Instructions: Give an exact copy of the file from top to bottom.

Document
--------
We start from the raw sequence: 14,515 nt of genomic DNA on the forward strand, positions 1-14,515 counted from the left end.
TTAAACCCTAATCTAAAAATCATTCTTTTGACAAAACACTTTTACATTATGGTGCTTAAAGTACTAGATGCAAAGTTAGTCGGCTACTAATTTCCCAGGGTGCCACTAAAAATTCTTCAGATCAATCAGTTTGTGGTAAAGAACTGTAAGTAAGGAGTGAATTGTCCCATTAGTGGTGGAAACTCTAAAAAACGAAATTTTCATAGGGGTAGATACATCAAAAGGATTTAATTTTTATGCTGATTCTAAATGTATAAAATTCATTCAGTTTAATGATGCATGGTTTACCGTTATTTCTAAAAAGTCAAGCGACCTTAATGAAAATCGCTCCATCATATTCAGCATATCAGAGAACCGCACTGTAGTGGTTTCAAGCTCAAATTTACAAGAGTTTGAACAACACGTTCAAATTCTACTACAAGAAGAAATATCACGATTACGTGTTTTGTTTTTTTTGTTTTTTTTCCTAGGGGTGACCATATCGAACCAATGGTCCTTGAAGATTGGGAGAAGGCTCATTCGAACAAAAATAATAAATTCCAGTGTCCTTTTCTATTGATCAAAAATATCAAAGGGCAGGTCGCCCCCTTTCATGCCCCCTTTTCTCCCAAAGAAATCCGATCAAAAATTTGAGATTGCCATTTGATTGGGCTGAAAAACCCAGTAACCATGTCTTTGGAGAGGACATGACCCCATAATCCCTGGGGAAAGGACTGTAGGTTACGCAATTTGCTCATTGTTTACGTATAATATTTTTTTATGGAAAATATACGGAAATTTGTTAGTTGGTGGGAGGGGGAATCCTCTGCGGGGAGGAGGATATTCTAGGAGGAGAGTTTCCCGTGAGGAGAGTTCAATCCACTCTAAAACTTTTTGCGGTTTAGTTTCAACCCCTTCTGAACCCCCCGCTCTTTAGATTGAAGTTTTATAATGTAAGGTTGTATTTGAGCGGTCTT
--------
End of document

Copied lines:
We start from the raw sequence: 14,515 nt of genomic DNA on the forward strand, positions 1-14,515 counted from the left end.
TTAAACCCTAATCTAAAAATCATTCTTTTGACAAAACACTTTTACATTATGGTGCTTAAAGTACTAGATGCAAAGTTAGTCGGCTACTAATTTCCCAGGGTGCCACTAAAAATTCTTCAGATCAATCAGTTTGTGGTAAAGAACTGTAAGTAAGGAGTGAATTGTCCCATTAGTGGTGGAAACTCTAAAAAACGAAATTTTCATAGGGGTAGATACATCAAAAGGATTTAATTTTTATGCTGATTCTAAATGTATAAAATTCATTCAGTTTAATGATGCATGGTTTACCGTTATTTCTAAAAAGTCAAGCGACCTTAATGAAAATCGCTCCATCATATTCAGCATATCAGAGAACCGCACTGTAGTGGTTTCAAGCTCAAATTTACAAGAGTTTGAACAACACGTTCAAATTCTACTACAAGAAGAAATATCACGATTACGTGTTTTGTTTTTTTTGTTTTTTTTCCTAGGGGTGACCATATCGAACCAATGGTCCTTGAAGATTGGGAGAAGGCTCATTCGAACAAAAATAATAAATTCCAGTGTCCTTTTCTATTGATCAAAAATATCAAAGGGCAGGTCGCCCCCTTTCATGCCCCCTTTTCTCCCAAAGAAATCCGATCAAAAATTTGAGATTGCCATTTGATTGGGCTGAAAAACCCAGTAACCATGTCTTTGGAGAGGACATGACCCCATAATCCCTGGGGAAAGGACTGTAGGTTACGCAATTTGCTCATTGTTTACGTATAATATTTTTTTATGGAAAATATACGGAAATTTGTTAGTTGGTGGGAGGGGGAATCCTCTGCGGGGAGGAGGATATTCTAGGAGGAGAGTTTCCCGTGAGGAGAGTTCAATCCACTCTAAAACTTTTTGCGGTTTAGTTTCAACCCCTTCTGAACCCCCCGCTCTTTAGATTGAAGTTTTATAATGTAAGGTTGTATTTGAGCGGTCTT